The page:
Bloomberg Philanthropies strongly believes that designated innovation units inside government can bring the creative talent, risk-taking protection and flexible resources necessary for successfully executing novel programs and policies. The foundation is accelerating mayor-led solutions to public problems by supporting teams of full-time innovators in five U.S. cities: Atlanta, Chicago, Louisville, Memphis and New Orleans. The $24 million commitment will cover personnel costs over three years for what Bloomberg Philanthropies calls “Innovation Delivery Teams.” The teams’ goals and priorities are diverse. For example, Louisville has set out to increase recycling by 25 percent and decrease its abandoned properties by 40 percent, among other initiatives (, 2012). Memphis will focus on reducing handgun violence, incubating new businesses and improving available data and analysis (Kleinman, 2012). Overall, the teams will be judged on not only finding and disseminating solutions to critical public problems but also on what Bloomberg Philanthropies describes as “increasing the innovation capacity within municipal government” (Bloomberg Philanthropies, 2011).

The collection and utilization of data is another central component of the iZone’s approach. Schools participating in the iZone still fall under the DOE’s normal accountability measures. However, through its hardware and other technological supports, the iZone has equipped a number of teachers with the tools to collect and put to use real-time data on student performance. Students are encouraged to progress through lessons at their own pace, and teachers are encouraged to provide additional focus on students who need the attention (Gillett, 2012). The research team at the iZone also uses data to evaluate whether an innovation better prepares students for college and careers. When an idea does show promise, having data-based evidence increases the likelihood of adoption by other schools (Anne-Marie Hoxie, personal communication, June 26, 2012). Further, Anne-Marie Hoxie, the iZone’s research director, notes that the team views measurement and reporting on its findings as an important means for educating the public. Certainly, being transparent about what happens inside iZone classrooms is important because parents should be concerned about any experimentation as it pertains to their child’s education. But these findings are also critical because they can be deployed by successful innovators to mobilize public support for change and reform in anticipation of the inevitable opposition from incumbents invested in the status quo (Goldsmith, 2010).

The mandate to scale has led not only to the iZone’s commitment to data but also to a culture of sharing. In addition to the pull of social pressure to collaborate that takes place within the peer networks and clusters, participating schools are held accountable for sharing innovations that show promise of improving student outcomes. The iZone endeavors to provide a safe space for school innovators to rethink norms and experiment with new ideas without fear of retribution or punishment. As in Denver, a focus on external partnerships also encourages schools to try new approaches and helps them sidestep hurdles like fear of failure and opposition from incumbent providers.

Another priority for the iZone is identifying and tackling structural and policy hurdles that impede schools’ ability to innovate or otherwise incorporate a personalized learning model.(42) For example, the New York State textbook law restricted schools’ abilities to move funds across categories, such as from textbooks to hardware or software. Many schools reported that the state would not allow them to spend money on needed technologies, prompting the iZone to work with the state to revise the regulation. The iZone also advocated successfully for students taking online courses to be able to earn proper credit, and, in a related issue, fought to eliminate the requirement that students must be physically in the classroom for a minimum number of hours in order to earn class credits (Gillett, 2011).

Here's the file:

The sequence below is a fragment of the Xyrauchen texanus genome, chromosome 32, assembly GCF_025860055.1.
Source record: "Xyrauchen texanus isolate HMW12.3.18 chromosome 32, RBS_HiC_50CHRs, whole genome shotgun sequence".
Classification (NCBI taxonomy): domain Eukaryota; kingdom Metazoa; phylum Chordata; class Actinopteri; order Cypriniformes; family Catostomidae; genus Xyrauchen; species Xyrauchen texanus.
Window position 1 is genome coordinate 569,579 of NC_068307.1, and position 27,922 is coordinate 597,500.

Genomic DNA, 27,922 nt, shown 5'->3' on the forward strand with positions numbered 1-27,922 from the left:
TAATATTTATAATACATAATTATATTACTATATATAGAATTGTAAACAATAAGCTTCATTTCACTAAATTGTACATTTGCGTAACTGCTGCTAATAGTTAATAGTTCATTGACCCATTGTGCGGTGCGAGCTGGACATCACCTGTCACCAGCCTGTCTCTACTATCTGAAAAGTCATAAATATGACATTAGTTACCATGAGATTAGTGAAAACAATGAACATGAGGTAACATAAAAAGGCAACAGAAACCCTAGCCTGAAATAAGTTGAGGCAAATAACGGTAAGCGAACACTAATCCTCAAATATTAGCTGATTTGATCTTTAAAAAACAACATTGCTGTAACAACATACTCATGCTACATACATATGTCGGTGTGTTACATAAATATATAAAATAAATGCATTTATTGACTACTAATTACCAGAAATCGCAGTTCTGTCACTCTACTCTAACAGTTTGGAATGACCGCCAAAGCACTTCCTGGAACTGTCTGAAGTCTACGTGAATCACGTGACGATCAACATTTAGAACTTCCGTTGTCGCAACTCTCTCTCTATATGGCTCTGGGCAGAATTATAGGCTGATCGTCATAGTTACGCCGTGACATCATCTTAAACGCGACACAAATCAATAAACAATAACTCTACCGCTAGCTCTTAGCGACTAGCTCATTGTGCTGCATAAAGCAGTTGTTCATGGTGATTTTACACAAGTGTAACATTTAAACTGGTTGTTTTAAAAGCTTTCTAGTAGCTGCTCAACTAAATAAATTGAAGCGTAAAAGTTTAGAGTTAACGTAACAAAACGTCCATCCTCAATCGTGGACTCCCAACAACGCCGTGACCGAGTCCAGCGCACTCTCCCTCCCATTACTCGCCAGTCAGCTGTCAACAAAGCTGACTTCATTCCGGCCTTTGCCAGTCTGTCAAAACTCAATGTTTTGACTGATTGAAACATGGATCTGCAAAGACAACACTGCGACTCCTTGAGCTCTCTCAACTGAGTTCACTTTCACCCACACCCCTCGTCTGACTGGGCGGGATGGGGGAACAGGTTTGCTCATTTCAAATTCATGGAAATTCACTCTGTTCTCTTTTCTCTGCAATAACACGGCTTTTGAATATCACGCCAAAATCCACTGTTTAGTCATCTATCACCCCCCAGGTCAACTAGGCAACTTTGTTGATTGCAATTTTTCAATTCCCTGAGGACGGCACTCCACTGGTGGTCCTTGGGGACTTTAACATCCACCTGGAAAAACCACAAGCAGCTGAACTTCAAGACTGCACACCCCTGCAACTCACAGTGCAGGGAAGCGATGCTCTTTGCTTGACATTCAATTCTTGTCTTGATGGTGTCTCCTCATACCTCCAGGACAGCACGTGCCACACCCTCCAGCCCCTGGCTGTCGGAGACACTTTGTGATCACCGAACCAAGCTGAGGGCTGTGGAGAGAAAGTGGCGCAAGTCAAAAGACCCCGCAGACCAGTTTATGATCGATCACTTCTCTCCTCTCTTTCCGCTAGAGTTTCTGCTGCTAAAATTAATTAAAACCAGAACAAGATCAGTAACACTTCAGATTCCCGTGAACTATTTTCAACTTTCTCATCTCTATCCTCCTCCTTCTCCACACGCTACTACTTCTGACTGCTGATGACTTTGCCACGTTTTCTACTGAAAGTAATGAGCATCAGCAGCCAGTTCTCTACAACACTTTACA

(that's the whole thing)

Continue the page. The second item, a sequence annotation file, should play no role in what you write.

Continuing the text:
Although Hoxie and Gillett do not yet know the impact that the iZone’s strategies are having on school innovation (Anne-Marie Hoxie, personal communication, June 26, 2012), exploring ways to evaluate these efforts has become integral to the iZone experiment. The challenge of finding appropriate measures related to innovation is a key theme that cuts across all cities included in the research for this miniseries. In the third paper, the authors introduce an assessment tool that cities and communities might utilize. But first, an introduction to the framework.

III. Toward an Innovative Jurisdiction

Is there a comprehensive framework that local governments might follow to create a more innovative jurisdiction? To help answer this question, the authors engaged with city officials from across the country through a variety of methods (online forums, first-person accounts, surveys and fieldwork) and conducted in-depth interviews with ten cities to assess how they designed, implemented and measured their strategies to drive innovation.

Findings from the authors’ interviews demonstrate a range of creativity and diversity in priorities, strategies, issue areas and approaches. Boston’s Nigel Jacob and Chris Osgood believe that a successful innovation agenda rests on having a separate space carved out for innovation, a discrete stream of funding and a strong mayoral mandate or endorsement. The authors found that MONUM’s efforts to help innovators develop their ideas through messaging support and networking are critical functions as well. Meanwhile, Dace West works to increase the collective capacity of Denver’s nonprofit and public sectors to engage in collaboration. The benefits according to West are abundant: better alignment of key services, platforms to identify new innovators and their ideas, political cover for innovating by city employees and mechanisms to further develop and disseminate promising local innovations. The iZone’s Stacey Gillett and Anne-Marie Hoxie prioritize tackling policy hurdles and prevailing school culture, collecting and utilizing real-time data, supporting schools committed to transformative personalized learning models and convening clusters of innovative school leaders.